The scan found and repaired a number of blocks, which made the affected files readable again at the filesystem level- but the test took 18 hours to complete, which freaked out management. Some of our other affected database LUNs are much larger, and they don't like the idea of multi-day business impact while we perform filesystem scans.

When discussing the incident with our storage vendor, their SME mentioned that we shouldn't have to perform a full read-write test on the LUN's (logical) blocks, and that a read-only test would be good enough. To paraphrase, he said: "If you can't write to the (logical) block on your filesystem, you wouldn't be able to read from it either... so there is no point spending the time to test for writes against our LUN."

This just doesn't sound right to me. It seemed like he was suggesting that a write test on the logical blocks would be redundant, if the underlying physical blocks are writable according to the storage array. I was interested if anyone else had experiences / opinions on this? Some of our database LUNs are very large, and I don't want to run a check that requires multiple days of downtime if it isn't necessary. In those cases, I would likely do something different, like creating another LUN + filesystem, and using dd to export the files into a new, clean filesystem.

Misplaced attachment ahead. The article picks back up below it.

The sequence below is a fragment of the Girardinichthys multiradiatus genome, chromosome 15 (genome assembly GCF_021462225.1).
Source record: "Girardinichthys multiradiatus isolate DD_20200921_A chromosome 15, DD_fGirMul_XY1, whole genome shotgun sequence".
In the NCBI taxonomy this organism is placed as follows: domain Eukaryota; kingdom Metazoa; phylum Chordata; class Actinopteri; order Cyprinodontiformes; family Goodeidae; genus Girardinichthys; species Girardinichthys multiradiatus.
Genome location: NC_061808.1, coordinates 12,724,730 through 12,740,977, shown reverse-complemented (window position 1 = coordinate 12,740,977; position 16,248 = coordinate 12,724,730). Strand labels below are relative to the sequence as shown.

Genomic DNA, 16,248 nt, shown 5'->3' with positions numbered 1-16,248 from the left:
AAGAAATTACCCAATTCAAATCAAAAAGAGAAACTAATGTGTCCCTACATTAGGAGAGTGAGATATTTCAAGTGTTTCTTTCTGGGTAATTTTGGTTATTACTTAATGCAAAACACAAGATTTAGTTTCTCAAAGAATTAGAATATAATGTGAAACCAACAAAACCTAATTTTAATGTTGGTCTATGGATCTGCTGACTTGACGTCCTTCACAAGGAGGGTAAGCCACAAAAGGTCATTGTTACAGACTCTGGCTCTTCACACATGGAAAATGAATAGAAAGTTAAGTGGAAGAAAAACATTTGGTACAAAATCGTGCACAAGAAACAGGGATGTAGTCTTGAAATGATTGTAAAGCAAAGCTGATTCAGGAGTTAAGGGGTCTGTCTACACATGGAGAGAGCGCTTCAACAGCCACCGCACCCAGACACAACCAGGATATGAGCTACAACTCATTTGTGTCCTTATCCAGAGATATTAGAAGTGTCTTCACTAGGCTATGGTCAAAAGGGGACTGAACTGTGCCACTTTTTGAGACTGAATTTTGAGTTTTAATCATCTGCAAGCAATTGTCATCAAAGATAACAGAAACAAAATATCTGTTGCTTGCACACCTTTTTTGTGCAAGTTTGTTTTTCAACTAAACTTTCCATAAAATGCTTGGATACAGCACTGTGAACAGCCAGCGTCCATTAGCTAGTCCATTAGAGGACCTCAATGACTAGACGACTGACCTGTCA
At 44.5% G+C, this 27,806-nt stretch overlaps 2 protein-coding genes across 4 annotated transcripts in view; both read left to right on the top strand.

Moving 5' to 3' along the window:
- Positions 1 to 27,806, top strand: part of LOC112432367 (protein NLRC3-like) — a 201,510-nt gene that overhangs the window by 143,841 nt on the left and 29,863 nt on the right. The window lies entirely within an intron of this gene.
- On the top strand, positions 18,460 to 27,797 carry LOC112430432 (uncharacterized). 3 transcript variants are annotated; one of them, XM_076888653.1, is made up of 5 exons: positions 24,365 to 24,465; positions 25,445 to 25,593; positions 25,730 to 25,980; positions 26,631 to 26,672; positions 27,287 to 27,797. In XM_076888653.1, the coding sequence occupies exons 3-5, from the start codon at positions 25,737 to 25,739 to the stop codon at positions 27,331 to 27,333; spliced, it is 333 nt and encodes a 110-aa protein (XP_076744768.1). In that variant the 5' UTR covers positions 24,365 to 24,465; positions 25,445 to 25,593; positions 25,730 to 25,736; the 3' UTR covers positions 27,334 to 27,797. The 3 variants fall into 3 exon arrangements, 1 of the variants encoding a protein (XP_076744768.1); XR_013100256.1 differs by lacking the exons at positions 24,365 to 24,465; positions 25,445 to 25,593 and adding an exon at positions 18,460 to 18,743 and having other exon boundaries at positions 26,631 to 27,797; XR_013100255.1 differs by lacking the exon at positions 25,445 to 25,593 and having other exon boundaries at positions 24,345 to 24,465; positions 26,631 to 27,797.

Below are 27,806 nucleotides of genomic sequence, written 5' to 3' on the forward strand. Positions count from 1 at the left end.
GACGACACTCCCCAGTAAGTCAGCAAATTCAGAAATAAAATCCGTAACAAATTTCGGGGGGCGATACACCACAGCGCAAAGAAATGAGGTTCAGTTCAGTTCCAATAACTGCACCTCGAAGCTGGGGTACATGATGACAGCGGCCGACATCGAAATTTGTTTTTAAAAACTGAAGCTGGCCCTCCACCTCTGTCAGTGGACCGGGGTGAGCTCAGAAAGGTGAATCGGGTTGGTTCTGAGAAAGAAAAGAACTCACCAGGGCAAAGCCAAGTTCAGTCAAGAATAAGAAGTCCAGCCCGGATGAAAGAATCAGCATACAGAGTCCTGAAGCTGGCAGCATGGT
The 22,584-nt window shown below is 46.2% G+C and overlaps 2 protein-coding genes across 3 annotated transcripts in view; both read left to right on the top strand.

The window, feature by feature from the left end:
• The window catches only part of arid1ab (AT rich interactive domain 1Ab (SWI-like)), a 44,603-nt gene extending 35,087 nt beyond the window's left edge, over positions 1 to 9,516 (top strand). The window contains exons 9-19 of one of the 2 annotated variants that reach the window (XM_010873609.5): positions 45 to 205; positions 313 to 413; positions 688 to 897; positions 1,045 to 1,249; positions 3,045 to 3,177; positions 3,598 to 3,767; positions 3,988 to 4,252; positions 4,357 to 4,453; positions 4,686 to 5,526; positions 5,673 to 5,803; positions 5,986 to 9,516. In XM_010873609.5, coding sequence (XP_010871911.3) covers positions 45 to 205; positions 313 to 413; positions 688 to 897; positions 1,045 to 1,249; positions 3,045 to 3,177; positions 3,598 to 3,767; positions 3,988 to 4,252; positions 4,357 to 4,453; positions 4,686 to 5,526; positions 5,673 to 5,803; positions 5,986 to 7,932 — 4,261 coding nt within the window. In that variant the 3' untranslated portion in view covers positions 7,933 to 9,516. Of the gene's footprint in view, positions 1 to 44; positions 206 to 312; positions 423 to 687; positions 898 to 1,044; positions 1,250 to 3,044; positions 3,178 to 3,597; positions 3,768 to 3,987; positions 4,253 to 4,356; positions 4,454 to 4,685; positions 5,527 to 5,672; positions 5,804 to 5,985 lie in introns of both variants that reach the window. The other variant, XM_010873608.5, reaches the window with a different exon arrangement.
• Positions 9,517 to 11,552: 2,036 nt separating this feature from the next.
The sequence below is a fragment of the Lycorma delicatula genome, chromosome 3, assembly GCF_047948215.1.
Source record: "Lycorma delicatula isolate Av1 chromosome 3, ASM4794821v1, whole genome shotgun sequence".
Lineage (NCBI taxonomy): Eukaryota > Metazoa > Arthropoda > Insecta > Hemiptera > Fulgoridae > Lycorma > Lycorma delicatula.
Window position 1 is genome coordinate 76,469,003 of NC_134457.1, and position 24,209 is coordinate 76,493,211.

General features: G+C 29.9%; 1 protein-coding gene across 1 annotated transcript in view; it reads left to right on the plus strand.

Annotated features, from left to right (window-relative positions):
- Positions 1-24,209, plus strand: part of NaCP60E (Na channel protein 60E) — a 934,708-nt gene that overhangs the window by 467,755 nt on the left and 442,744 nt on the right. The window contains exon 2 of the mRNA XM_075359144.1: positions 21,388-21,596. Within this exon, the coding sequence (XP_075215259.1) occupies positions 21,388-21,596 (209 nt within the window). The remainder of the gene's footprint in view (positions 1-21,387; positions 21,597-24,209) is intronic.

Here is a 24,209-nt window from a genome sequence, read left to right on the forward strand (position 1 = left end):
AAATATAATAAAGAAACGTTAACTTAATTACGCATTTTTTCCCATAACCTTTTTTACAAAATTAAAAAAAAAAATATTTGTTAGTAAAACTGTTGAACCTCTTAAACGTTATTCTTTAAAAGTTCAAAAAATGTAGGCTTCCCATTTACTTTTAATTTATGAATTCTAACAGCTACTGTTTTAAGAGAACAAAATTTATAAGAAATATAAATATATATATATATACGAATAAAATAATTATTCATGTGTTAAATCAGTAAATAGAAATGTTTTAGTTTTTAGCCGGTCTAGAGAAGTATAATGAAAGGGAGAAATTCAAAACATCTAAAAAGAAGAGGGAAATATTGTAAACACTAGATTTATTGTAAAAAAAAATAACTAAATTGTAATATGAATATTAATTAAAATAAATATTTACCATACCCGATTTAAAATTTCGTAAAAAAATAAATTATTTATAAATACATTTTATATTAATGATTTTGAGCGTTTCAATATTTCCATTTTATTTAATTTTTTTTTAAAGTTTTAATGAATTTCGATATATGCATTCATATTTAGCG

submitted by /u/feistypenguin
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LinuxToday: What to do when people start hacking your culture

Friday 24th of February 2017 07:00:00 PM

When organizational rules exist, people will try to game them.

LXer: Open Source Hardware: From SBCs to Servers

Friday 24th of February 2017 06:43:36 PM
When you mention open source hardware, people typically think about community-backed hacker boards. However, the open hardware movement is growing on many fronts, including medical devices, rocketry and satellites, 3D printers, cameras, VR gear, and even laptops and servers.

LinuxToday: How To Instantly Share Files And Folders In Arch Linux

Friday 24th of February 2017 06:00:00 PM

Quickserve is a simple http server that allows you to share files quickly between Arch Linux systems and/or other operating systems.

Reddit: User Name Changed in Terminal Without Permission